What Is Pharmacology?

Updated July 21, 2022

Pharmacology is a field that is well-suited for those who are detail-oriented and enjoy helping others. Pharmacologists work in a variety of organizations, such as medical research facilities, academic institutions, government research facilities and privately funded research organizations. If you are interested in working in pharmacology, learning the various aspects of the field can help you make the best decisions for moving forward. In this article, we discuss the definition of pharmacology, the difference between a pharmacologist and a pharmacist, the average salary of a pharmacologist and the steps to take to become one.

What is pharmacology?

Pharmacology is the study of drugs and how they affect humans and how drugs interact with each other. This field of science aims to better understand the various uses of medications to find the most effective treatments for illnesses of all kinds. Additionally, pharmacology is necessary to know which medications have negative interactions to avoid overdose and adverse side effects.

Pharmacology is also used to determine the appropriate and maximum dosage of each drug for various ailments. Also, by studying the many ways in which drugs can affect humans, pharmacology can reveal which medications must be eaten with food or need to be taken with milk instead of water. This field also provides details on how often each drug should be taken to be most effective.

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Differences between pharmacologists and pharmacists

Both pharmacists and pharmacologists study medications and how they affect the human body. However, pharmacists are much more involved with those who will be using the medications, while pharmacologists typically work more behind the scenes. Pharmacists help to treat their patients on a more personal level, but pharmacologists do the research necessary to make it possible for pharmacists to provide their patients with new, cutting-edge and reliable medications.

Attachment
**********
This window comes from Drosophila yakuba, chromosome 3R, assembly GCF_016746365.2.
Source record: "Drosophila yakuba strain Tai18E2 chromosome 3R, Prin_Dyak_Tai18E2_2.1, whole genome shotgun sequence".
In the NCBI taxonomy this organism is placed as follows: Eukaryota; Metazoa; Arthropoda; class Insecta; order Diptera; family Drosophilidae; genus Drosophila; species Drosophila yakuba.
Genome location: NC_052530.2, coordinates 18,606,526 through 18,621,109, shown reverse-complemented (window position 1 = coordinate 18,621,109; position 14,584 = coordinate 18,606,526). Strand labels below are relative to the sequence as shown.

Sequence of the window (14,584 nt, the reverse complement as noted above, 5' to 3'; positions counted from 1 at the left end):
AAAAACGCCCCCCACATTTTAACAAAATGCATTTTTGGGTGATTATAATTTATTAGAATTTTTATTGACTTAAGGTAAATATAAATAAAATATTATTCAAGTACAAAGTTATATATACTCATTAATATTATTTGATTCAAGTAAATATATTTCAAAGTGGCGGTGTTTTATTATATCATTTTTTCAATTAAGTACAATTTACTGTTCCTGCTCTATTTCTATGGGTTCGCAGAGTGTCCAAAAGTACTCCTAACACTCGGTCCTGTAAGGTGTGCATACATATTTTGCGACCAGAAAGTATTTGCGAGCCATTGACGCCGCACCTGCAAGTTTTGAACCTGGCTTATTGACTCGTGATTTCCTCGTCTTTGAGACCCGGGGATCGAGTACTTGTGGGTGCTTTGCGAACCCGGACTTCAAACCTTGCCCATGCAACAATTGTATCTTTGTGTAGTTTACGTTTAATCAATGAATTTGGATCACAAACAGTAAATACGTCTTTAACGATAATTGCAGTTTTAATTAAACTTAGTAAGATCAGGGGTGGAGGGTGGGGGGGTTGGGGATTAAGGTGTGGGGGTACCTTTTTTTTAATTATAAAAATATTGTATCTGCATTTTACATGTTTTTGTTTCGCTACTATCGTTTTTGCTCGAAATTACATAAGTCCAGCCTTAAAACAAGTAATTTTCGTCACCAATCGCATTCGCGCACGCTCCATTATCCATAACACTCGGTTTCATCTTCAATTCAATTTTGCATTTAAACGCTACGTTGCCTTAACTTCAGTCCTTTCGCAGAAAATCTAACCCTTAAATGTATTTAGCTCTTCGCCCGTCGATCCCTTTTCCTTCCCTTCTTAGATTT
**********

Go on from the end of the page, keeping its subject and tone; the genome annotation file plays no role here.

Pharmacists are tasked with ensuring their patients receive the correct medications in the right dosages as well as making sure each patient understands the purpose of the medication, how they interact with other medications, how often they should be taken and their potential side effects. Pharmacists are also responsible for ensuring that the medications have not been compromised in any way and that they are up-to-date, rather than expired.

Average salary of a pharmacologist

The average salary of a pharmacologist is $135,305. However, they can make as little as $68,000 or as much as $207,000 annually, depending on their level of experience and specialties.

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How to become a pharmacologist

If you are considering becoming a pharmacologist, you should complete the following steps:

  1. Earn an undergraduate degree.

  2. Earn a Pharm.D.

  3. Complete a residency or fellowship.

1. Earn an undergraduate degree

The first step to becoming a pharmacologist is to earn an undergraduate degree. This will build a much-needed scientific foundation to move forward. While there is no specific undergraduate degree for this career path, some of the most common include:

  • Biology

  • Physiology

  • Life sciences

  • Microbiology

  • Chemistry

Either way, be advised that the basic principles of pharmacology are present within an array of biomedical science degree programs. Therefore, you should take the time to find the one that is most closely aligned with your personal goals and interests.

Additionally, one way to get ahead is by taking pharmacology-related electives, such as:

  • Pharmacology

  • Biochemistry